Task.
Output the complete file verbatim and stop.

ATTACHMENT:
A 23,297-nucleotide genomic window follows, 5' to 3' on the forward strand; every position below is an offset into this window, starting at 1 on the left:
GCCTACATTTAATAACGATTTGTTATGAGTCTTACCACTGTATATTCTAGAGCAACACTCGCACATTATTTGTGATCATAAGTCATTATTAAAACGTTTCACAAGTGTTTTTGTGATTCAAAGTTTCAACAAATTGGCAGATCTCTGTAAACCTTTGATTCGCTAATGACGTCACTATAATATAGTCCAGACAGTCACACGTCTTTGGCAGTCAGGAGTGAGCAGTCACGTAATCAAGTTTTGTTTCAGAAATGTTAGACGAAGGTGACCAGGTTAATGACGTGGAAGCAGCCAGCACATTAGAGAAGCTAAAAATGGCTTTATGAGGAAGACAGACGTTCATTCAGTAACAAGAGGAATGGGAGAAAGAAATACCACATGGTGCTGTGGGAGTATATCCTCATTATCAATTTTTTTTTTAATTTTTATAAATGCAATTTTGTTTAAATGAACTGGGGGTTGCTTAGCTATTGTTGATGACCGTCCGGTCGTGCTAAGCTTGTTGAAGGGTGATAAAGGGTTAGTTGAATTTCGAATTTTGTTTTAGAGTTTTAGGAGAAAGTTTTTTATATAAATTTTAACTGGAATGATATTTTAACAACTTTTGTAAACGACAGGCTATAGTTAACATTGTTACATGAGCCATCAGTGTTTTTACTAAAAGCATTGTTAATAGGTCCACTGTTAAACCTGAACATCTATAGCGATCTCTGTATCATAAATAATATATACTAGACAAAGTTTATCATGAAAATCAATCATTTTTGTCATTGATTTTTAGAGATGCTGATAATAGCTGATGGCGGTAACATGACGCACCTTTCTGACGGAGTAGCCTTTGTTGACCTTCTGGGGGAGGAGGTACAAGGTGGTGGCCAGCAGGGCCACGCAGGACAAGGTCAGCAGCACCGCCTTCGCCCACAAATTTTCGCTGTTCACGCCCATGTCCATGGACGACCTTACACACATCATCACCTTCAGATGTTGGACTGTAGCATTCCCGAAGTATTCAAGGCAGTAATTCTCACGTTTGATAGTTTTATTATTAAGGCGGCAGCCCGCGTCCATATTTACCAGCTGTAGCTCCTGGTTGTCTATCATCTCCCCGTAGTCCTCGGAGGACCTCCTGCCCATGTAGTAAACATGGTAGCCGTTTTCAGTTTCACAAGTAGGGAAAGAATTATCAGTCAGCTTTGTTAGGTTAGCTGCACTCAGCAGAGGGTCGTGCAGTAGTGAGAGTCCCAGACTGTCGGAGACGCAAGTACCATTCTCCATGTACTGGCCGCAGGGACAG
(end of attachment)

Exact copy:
A 23,297-nucleotide genomic window follows, 5' to 3' on the forward strand; every position below is an offset into this window, starting at 1 on the left:
GCCTACATTTAATAACGATTTGTTATGAGTCTTACCACTGTATATTCTAGAGCAACACTCGCACATTATTTGTGATCATAAGTCATTATTAAAACGTTTCACAAGTGTTTTTGTGATTCAAAGTTTCAACAAATTGGCAGATCTCTGTAAACCTTTGATTCGCTAATGACGTCACTATAATATAGTCCAGACAGTCACACGTCTTTGGCAGTCAGGAGTGAGCAGTCACGTAATCAAGTTTTGTTTCAGAAATGTTAGACGAAGGTGACCAGGTTAATGACGTGGAAGCAGCCAGCACATTAGAGAAGCTAAAAATGGCTTTATGAGGAAGACAGACGTTCATTCAGTAACAAGAGGAATGGGAGAAAGAAATACCACATGGTGCTGTGGGAGTATATCCTCATTATCAATTTTTTTTTTAATTTTTATAAATGCAATTTTGTTTAAATGAACTGGGGGTTGCTTAGCTATTGTTGATGACCGTCCGGTCGTGCTAAGCTTGTTGAAGGGTGATAAAGGGTTAGTTGAATTTCGAATTTTGTTTTAGAGTTTTAGGAGAAAGTTTTTTATATAAATTTTAACTGGAATGATATTTTAACAACTTTTGTAAACGACAGGCTATAGTTAACATTGTTACATGAGCCATCAGTGTTTTTACTAAAAGCATTGTTAATAGGTCCACTGTTAAACCTGAACATCTATAGCGATCTCTGTATCATAAATAATATATACTAGACAAAGTTTATCATGAAAATCAATCATTTTTGTCATTGATTTTTAGAGATGCTGATAATAGCTGATGGCGGTAACATGACGCACCTTTCTGACGGAGTAGCCTTTGTTGACCTTCTGGGGGAGGAGGTACAAGGTGGTGGCCAGCAGGGCCACGCAGGACAAGGTCAGCAGCACCGCCTTCGCCCACAAATTTTCGCTGTTCACGCCCATGTCCATGGACGACCTTACACACATCATCACCTTCAGATGTTGGACTGTAGCATTCCCGAAGTATTCAAGGCAGTAATTCTCACGTTTGATAGTTTTATTATTAAGGCGGCAGCCCGCGTCCATATTTACCAGCTGTAGCTCCTGGTTGTCTATCATCTCCCCGTAGTCCTCGGAGGACCTCCTGCCCATGTAGTAAACATGGTAGCCGTTTTCAGTTTCACAAGTAGGGAAAGAATTATCAGTCAGCTTTGTTAGGTTAGCTGCACTCAGCAGAGGGTCGTGCAGTAGTGAGAGTCCCAGACTGTCGGAGACGCAAGTACCATTCTCCATGTACTGGCCGCAGGGACAG